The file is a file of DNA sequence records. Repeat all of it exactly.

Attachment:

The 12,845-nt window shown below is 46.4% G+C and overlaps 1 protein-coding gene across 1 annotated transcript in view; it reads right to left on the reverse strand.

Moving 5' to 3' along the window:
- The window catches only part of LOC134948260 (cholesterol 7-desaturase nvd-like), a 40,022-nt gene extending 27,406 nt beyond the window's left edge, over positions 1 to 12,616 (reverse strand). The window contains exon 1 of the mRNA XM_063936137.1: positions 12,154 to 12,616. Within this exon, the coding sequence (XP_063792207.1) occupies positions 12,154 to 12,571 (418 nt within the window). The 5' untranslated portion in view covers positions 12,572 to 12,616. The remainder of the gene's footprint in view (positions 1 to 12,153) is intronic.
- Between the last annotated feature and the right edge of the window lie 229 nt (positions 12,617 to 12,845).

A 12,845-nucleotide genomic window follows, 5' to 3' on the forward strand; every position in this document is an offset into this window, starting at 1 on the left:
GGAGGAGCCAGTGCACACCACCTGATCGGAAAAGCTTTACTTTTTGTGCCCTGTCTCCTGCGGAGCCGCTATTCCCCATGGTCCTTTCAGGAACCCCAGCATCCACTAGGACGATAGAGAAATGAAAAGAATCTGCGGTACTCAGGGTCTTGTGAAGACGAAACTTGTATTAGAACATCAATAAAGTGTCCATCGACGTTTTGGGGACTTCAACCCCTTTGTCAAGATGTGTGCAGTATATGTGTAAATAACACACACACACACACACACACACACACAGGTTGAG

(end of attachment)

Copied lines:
The 12,845-nt window shown below is 46.4% G+C and overlaps 1 protein-coding gene across 1 annotated transcript in view; it reads right to left on the reverse strand.

Moving 5' to 3' along the window:
- The window catches only part of LOC134948260 (cholesterol 7-desaturase nvd-like), a 40,022-nt gene extending 27,406 nt beyond the window's left edge, over positions 1 to 12,616 (reverse strand). The window contains exon 1 of the mRNA XM_063936137.1: positions 12,154 to 12,616. Within this exon, the coding sequence (XP_063792207.1) occupies positions 12,154 to 12,571 (418 nt within the window). The 5' untranslated portion in view covers positions 12,572 to 12,616. The remainder of the gene's footprint in view (positions 1 to 12,153) is intronic.
- Between the last annotated feature and the right edge of the window lie 229 nt (positions 12,617 to 12,845).

A 12,845-nucleotide genomic window follows, 5' to 3' on the forward strand; every position in this document is an offset into this window, starting at 1 on the left:
GGAGGAGCCAGTGCACACCACCTGATCGGAAAAGCTTTACTTTTTGTGCCCTGTCTCCTGCGGAGCCGCTATTCCCCATGGTCCTTTCAGGAACCCCAGCATCCACTAGGACGATAGAGAAATGAAAAGAATCTGCGGTACTCAGGGTCTTGTGAAGACGAAACTTGTATTAGAACATCAATAAAGTGTCCATCGACGTTTTGGGGACTTCAACCCCTTTGTCAAGATGTGTGCAGTATATGTGTAAATAACACACACACACACACACACACACACACAGGTTGAG